Even in Egoyan's earlier films, the dysfunctional Canadian families he depicted often had discernibly Armenian roots. In "The Adjuster" (1991), the tale of a pyromaniac fire-insurance salesman, we hear the Armenian language spoken. In "Calendar" (1993), substantial parts of the story take place in Armenia itself: the sections filmed in video are fragments of memory within the main body of the movie. And finally, in "The Sweet Hereafter" (1997), a remote community is stunned into silence by the loss of an entire generation. This may well be seen as a parable for the situation of the Armenian people after the events of 1915 and 1916.
Egoyan's own grandparents had been survivors of the massacre. Now, in "Ararat", he has finally renounced smokescreens and metaphors and focussed his attention on the matter at hand. Here, the isolation that has always typified his characters is rooted in a highly specific cultural and personal alienation.
Everyone taking part in Saroyan's film is, either consciously or unconsciously, profoundly marked by the historical catastrophe of the Armenian people. The past is present, linking the murdered great-grandparents to the grandfather (Saroyan/ Charles Aznavour) and the parents (Ani/Arsinee Khanjian), right on down to the youngest generation (Raffi/ David Alpay).
The first-ever fictional film on the subject
Hitler once attempted to justify his own programmes of mass extermination by remarking, "Who remembers the Armenians today?" If popular culture is anything to go by, he was correct in his assessment. In Hollywood, there had been several plans to make a film version of Franz Werfel's tragic novel "The Forty Days of Musa Dagh" – and each time, the subject was deemed too hot to handle. Today, almost 90 years after the massacre of the Armenians by the Young Turks, all we have is some documentary film material. Egoyan's is the first fictional cinematic treatment of the subject.
Aware of how difficult it is to produce an "authentic" representation of past events, Egoyan chooses to distance us from the massacre by presenting it as a separate film-within-the-film. (These sequences are based on contemporaneous eyewitness reports.) The inevitable subjectivity of any approach to history is also nicely encapsulated in a decision made by the director Edward Saroyan: on his studio set, the city of Van is located at the foot of Mount Ararat. Though any atlas will show this to be untrue, Saroyan can't resist placing the doomed city under the holy mountain of the Armenians; it's simply too attractive as a symbol.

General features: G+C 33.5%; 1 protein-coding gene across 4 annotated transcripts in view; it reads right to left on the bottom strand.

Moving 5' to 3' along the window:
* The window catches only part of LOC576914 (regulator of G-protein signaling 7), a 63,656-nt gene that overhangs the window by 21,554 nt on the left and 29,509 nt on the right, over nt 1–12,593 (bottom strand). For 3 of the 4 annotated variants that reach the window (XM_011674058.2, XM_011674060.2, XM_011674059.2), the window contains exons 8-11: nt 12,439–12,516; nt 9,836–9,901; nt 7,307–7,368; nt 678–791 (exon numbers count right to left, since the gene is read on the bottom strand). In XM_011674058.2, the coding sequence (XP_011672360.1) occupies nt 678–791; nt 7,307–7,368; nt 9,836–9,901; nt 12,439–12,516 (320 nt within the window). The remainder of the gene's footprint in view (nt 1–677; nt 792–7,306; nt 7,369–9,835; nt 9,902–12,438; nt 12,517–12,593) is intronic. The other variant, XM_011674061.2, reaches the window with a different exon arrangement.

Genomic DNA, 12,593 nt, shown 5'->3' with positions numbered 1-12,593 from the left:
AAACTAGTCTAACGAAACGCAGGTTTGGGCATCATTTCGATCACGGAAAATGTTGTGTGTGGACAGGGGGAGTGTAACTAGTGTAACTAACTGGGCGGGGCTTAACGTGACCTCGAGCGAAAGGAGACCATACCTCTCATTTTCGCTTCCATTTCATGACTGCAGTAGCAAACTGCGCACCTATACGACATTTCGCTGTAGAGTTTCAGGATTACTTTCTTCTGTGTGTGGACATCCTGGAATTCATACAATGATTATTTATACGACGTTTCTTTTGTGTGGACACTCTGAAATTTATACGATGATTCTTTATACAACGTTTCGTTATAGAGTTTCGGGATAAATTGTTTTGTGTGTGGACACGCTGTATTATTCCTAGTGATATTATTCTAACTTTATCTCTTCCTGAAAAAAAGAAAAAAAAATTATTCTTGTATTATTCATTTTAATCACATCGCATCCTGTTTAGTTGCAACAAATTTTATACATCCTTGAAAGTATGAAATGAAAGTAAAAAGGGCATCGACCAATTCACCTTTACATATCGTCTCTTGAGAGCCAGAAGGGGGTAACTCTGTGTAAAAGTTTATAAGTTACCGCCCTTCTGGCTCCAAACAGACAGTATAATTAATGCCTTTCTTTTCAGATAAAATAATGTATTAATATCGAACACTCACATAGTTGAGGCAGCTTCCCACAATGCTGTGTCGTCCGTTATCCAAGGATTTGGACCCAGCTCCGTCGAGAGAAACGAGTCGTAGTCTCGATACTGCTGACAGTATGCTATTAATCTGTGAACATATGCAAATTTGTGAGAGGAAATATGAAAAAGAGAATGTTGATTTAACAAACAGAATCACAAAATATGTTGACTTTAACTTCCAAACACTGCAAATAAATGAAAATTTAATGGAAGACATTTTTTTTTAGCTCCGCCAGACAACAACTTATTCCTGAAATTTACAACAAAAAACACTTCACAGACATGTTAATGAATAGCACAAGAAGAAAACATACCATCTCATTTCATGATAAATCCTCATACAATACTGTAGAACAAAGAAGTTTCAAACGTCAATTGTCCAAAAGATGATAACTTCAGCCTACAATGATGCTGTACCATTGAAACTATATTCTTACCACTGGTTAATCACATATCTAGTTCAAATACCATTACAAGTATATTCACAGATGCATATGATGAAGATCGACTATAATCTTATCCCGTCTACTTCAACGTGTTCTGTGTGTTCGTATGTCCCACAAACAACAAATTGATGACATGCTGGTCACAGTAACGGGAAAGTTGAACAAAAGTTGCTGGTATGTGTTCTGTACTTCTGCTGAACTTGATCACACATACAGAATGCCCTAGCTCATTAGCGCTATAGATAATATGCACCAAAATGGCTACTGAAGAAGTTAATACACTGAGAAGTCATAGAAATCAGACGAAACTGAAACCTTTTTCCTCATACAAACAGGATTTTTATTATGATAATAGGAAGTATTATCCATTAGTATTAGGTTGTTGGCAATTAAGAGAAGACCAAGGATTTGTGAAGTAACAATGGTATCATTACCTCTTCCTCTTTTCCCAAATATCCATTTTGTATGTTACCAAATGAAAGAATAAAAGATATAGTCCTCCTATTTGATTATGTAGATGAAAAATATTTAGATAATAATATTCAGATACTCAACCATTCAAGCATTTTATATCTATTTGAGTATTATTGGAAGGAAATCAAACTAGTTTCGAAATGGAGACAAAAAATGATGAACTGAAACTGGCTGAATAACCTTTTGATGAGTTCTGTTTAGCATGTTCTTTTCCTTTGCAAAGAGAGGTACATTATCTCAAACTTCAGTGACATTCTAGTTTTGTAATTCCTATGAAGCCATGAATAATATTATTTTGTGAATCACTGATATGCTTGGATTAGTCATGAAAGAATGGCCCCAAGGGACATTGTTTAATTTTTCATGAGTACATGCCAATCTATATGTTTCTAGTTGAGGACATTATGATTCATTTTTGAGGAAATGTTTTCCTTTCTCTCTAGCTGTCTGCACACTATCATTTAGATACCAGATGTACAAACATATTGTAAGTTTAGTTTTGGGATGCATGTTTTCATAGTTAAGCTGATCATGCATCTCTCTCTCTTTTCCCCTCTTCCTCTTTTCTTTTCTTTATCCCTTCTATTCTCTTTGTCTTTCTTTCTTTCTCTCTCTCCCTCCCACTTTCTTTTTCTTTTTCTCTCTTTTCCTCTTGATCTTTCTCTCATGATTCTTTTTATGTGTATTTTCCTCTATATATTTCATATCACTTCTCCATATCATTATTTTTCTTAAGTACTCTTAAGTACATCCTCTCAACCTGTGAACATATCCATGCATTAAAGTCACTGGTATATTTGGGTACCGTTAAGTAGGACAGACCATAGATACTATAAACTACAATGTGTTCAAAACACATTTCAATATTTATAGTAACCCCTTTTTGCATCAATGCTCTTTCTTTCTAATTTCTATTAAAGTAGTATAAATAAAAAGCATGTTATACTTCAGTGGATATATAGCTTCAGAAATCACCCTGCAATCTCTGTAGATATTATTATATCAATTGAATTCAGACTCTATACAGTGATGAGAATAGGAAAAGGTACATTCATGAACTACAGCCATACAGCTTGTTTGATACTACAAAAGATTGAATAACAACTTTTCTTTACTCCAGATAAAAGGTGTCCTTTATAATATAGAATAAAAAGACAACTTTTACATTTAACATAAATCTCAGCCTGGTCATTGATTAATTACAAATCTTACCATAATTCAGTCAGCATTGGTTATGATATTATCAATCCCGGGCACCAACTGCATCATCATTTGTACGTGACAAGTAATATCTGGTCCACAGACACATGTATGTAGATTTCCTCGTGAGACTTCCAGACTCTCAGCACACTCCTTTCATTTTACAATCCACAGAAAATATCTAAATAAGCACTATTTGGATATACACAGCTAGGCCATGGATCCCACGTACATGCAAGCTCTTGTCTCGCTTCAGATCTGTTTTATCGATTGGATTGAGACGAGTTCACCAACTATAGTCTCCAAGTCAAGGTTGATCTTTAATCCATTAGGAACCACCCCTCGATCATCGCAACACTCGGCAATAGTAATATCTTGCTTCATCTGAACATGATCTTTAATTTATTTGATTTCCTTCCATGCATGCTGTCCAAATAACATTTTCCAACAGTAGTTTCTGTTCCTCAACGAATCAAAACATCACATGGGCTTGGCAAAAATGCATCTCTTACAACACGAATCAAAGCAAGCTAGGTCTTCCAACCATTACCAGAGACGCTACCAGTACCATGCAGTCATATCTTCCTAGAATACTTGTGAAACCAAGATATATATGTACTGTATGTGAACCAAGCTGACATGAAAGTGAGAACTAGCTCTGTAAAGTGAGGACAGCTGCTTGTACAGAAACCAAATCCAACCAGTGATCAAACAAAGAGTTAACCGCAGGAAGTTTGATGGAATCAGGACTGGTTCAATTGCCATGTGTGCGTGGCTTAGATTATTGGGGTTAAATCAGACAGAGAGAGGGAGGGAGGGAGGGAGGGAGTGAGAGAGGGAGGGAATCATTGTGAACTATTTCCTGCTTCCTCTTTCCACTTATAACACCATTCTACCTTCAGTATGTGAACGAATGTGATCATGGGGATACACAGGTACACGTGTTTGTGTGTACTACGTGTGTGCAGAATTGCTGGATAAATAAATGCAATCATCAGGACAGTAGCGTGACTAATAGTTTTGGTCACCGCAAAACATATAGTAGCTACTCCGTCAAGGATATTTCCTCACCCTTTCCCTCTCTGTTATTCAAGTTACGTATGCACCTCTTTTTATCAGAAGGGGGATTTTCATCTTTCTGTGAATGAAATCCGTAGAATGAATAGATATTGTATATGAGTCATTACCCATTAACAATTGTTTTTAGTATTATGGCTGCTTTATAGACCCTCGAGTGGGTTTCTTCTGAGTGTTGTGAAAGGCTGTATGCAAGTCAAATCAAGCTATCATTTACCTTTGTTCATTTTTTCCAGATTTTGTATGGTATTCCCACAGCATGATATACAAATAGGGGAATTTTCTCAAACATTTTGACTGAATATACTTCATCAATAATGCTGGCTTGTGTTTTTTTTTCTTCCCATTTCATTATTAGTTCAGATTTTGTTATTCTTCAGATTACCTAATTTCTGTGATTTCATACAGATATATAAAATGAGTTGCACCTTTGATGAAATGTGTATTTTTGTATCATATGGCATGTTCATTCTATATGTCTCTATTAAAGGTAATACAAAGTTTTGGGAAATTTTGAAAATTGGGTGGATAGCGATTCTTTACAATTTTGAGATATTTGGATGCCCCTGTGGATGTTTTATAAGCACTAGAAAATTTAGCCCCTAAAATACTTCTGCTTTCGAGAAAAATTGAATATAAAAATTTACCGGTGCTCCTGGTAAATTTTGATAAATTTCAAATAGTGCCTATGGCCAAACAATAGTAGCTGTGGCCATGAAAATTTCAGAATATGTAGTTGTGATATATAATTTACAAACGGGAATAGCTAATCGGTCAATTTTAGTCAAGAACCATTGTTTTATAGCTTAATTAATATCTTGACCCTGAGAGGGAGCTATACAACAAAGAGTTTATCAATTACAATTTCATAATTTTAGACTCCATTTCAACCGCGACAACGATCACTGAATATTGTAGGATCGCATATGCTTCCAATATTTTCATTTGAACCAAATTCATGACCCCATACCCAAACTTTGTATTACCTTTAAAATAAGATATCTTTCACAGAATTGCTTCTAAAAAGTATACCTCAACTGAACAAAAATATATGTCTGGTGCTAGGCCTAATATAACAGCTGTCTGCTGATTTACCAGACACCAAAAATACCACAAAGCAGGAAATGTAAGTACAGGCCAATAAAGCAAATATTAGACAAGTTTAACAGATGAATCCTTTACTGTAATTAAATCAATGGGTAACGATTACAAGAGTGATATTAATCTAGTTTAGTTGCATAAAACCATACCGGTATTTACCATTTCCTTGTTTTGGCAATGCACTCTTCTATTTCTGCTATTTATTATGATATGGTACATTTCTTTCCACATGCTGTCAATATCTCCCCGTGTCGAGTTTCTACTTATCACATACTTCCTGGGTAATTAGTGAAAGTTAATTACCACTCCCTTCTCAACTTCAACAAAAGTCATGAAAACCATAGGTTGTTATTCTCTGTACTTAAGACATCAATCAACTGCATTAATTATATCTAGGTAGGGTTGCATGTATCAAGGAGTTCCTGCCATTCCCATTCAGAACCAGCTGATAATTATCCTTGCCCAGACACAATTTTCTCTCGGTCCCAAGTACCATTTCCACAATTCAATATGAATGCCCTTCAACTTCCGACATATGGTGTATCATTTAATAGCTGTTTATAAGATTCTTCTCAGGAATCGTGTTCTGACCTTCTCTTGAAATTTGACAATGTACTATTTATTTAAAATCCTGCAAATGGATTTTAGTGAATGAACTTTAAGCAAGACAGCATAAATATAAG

Cast as the ferocious Cevdet Bey, the actor Ali is also confronted with a version of Turkish history that's severely at odds with everything he's been taught. It goes without saying that Egoyan has no interest in making accusations, demanding revenge or formulating polemics. (Indeed, a separate subplot also deals with the activities of Armenian terrorist groups, who have carried out bloody attacks even in the very recent past.) It's not a question of Lies versus Truth: what matters most essentially here is accepting the reality of one's own and other people's feelings.
All of these particular personal destinies and the various different time-periods and plot elements of the film are linked by a long conversation at a Canadian customs post. Ani's son Raffi is carrying a parcel. He attempts to convince the customs official David that it contains documentary film material from Ararat, and not, for example, a consignment of drugs. The customs man, however, wants to make his own decision – a moral judgment – without having to open the Black Box…
No rash moral judgments
In view of the Turkish propaganda campaign against "Ararat", some moviegoers may feel like manning the barricades against Turkey's admission to the EU. Before doing so, they should take a closer look at the historical background. Not only did German officers and civil servants know about, and tolerate, the butchery of 1915-16: more importantly, there is a historical wound at the heart of Turkey's refusal to remember those events.
Before Ataturk founded the modern Turkish Republic in 1922, there was a real risk that the remains of the Ottoman Empire would be carved up and swallowed by the Western powers. Today's Turkey suffered a traumatic birth. With this in mind, Europeans would do well to be tactful when insisting that Turkey recognise the Armenian genocide as a historical fact. And as Egoyan himself shows, a "gentle" approach is often more effective than the noisiest of tirades.
© Qantara.de 2004
Translation from German: Patrick Lanagan